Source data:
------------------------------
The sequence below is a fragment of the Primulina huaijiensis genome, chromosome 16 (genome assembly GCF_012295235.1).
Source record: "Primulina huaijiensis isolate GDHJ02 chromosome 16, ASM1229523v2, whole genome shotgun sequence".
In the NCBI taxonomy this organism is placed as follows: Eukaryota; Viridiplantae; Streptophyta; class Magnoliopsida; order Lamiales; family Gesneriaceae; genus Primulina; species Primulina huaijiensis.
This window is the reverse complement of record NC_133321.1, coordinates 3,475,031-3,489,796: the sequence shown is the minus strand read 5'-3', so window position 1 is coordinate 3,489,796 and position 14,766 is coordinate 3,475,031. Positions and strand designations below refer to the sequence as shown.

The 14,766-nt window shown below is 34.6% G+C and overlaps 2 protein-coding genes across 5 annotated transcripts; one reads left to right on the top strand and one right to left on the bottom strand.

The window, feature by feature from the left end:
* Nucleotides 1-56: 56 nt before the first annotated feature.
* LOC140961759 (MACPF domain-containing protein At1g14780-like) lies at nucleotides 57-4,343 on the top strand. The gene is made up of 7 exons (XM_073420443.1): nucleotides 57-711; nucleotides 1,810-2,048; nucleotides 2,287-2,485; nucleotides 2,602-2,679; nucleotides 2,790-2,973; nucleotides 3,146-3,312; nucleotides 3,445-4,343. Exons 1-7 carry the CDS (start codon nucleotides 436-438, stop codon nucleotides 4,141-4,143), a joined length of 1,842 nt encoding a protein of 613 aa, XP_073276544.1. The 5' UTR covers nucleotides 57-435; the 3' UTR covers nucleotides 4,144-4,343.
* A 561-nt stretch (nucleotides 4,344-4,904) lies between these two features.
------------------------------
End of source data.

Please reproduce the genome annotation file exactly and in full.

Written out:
The sequence below is a fragment of the Primulina huaijiensis genome, chromosome 16 (genome assembly GCF_012295235.1).
Source record: "Primulina huaijiensis isolate GDHJ02 chromosome 16, ASM1229523v2, whole genome shotgun sequence".
In the NCBI taxonomy this organism is placed as follows: Eukaryota; Viridiplantae; Streptophyta; class Magnoliopsida; order Lamiales; family Gesneriaceae; genus Primulina; species Primulina huaijiensis.
This window is the reverse complement of record NC_133321.1, coordinates 3,475,031-3,489,796: the sequence shown is the minus strand read 5'-3', so window position 1 is coordinate 3,489,796 and position 14,766 is coordinate 3,475,031. Positions and strand designations below refer to the sequence as shown.

The 14,766-nt window shown below is 34.6% G+C and overlaps 2 protein-coding genes across 5 annotated transcripts; one reads left to right on the top strand and one right to left on the bottom strand.

The window, feature by feature from the left end:
* Nucleotides 1-56: 56 nt before the first annotated feature.
* LOC140961759 (MACPF domain-containing protein At1g14780-like) lies at nucleotides 57-4,343 on the top strand. The gene is made up of 7 exons (XM_073420443.1): nucleotides 57-711; nucleotides 1,810-2,048; nucleotides 2,287-2,485; nucleotides 2,602-2,679; nucleotides 2,790-2,973; nucleotides 3,146-3,312; nucleotides 3,445-4,343. Exons 1-7 carry the CDS (start codon nucleotides 436-438, stop codon nucleotides 4,141-4,143), a joined length of 1,842 nt encoding a protein of 613 aa, XP_073276544.1. The 5' UTR covers nucleotides 57-435; the 3' UTR covers nucleotides 4,144-4,343.
* A 561-nt stretch (nucleotides 4,344-4,904) lies between these two features.